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John Taylor (1704-1766)

John Taylor (June 22, 1704 - April 4, 1766), English classical scholar, was born at Shrewsbury.

His father was a barber, and, by the generosity of one of his customers, the son, having received his early education at the grammar school of his native town, was sent to St John's College, Cambridge. In 1732 he was appointed librarian, in 1734 registrar of the university. Somewhat late in life he took orders, became rector of Lawford in Essex in 1751, and canon of St Paul’s in 1757. He died in London on April 4, 1766.

Taylor is best known for his editions of some of the Greek orators, chiefly valuable for the notes on Attic law, e.g. Lysias (1739); Demosthenes Contra Leptinem (1741) and Contra Midiam (1743, with Lycurgus Contra Leocratem), intended as specimens of a proposed edition, in five volumes, of the orations of Demosthenes, Aeschines, Dinarchus and Demades, of which only vols. ii. and iii. were published.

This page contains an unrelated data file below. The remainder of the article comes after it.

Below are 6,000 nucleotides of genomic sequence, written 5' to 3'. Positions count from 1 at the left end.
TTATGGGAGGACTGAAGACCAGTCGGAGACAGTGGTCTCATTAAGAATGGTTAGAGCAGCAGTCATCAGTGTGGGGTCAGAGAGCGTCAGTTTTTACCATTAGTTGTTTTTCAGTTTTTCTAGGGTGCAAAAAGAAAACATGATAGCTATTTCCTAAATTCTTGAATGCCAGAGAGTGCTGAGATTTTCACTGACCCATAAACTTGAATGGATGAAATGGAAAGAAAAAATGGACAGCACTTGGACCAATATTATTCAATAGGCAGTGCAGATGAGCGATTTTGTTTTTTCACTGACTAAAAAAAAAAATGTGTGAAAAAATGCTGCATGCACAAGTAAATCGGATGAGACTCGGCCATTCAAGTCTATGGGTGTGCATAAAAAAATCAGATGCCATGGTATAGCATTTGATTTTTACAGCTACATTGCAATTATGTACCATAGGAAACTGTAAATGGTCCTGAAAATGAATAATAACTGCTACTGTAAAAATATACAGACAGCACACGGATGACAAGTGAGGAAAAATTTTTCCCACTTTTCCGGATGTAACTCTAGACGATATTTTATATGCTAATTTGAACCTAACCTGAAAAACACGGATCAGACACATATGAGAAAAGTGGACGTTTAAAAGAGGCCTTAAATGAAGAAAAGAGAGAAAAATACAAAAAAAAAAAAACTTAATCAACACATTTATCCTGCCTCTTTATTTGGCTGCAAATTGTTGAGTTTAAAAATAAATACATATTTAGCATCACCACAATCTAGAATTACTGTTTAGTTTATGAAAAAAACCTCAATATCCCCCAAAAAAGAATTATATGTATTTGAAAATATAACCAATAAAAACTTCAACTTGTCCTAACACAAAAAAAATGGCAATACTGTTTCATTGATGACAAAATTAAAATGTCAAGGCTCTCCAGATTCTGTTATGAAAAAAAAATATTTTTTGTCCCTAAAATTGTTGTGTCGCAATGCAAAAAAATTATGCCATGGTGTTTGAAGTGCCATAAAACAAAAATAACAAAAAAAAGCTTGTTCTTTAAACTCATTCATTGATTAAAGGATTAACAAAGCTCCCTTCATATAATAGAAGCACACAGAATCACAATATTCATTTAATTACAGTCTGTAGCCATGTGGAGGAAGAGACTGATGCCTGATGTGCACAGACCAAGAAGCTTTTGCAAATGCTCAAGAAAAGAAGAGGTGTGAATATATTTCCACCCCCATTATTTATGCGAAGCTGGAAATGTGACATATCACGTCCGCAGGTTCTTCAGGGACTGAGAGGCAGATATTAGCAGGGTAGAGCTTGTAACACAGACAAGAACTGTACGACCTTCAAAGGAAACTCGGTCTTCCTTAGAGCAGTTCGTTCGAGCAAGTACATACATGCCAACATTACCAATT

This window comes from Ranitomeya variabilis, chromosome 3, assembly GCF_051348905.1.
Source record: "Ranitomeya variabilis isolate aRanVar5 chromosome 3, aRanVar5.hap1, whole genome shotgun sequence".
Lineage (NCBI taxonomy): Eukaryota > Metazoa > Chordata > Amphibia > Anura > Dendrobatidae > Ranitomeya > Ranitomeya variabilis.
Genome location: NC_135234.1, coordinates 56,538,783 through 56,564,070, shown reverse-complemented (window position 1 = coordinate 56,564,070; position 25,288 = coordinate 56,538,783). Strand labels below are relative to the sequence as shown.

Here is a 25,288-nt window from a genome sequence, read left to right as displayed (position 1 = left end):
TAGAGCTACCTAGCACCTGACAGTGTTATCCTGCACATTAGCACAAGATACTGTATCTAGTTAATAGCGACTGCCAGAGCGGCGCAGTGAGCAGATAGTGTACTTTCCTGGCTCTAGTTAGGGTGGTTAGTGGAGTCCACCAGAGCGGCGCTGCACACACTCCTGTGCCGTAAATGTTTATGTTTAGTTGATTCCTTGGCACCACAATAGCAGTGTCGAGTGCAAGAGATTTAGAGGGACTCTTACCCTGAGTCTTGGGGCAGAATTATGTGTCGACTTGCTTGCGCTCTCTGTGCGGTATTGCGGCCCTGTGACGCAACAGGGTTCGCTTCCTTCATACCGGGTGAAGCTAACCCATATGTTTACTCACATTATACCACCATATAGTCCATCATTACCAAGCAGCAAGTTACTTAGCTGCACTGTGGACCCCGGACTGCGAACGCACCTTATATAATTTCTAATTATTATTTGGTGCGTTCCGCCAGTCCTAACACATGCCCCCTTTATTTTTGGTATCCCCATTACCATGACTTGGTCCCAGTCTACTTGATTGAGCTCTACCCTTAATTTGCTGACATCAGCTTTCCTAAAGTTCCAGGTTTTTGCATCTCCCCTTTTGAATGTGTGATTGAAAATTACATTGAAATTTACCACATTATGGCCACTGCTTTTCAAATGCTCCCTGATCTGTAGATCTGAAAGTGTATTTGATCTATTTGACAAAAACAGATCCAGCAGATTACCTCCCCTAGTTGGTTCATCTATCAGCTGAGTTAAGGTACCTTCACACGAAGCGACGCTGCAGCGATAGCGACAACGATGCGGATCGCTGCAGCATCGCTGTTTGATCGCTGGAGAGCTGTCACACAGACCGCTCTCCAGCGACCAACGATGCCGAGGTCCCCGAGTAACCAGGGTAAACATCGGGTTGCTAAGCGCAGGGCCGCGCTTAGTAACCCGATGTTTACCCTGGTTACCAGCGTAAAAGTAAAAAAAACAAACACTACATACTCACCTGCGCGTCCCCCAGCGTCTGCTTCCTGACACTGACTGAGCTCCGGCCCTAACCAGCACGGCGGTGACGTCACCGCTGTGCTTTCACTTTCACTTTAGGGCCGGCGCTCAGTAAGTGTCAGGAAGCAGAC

Taylor also published (under the title of Marinor Sandvicense) a commentary on the inscription on an ancient marble brought from Greece by Lord Sandwich, containing particulars of the receipts and expenditure of the Athenian magistrates appointed to celebrate the festival of Apollo at Delos in 374 BC. His Elements of Civil Law (1755) also deserves notice. It was severely attacked by Warburton in his Divine Legation, professedly owing to a difference of opinion in regard to the persecution of the early Christians, in reality because Taylor had spoken disparagingly of his scholarship.

This entry was originally from the 1911 Encyclopedia Britannica.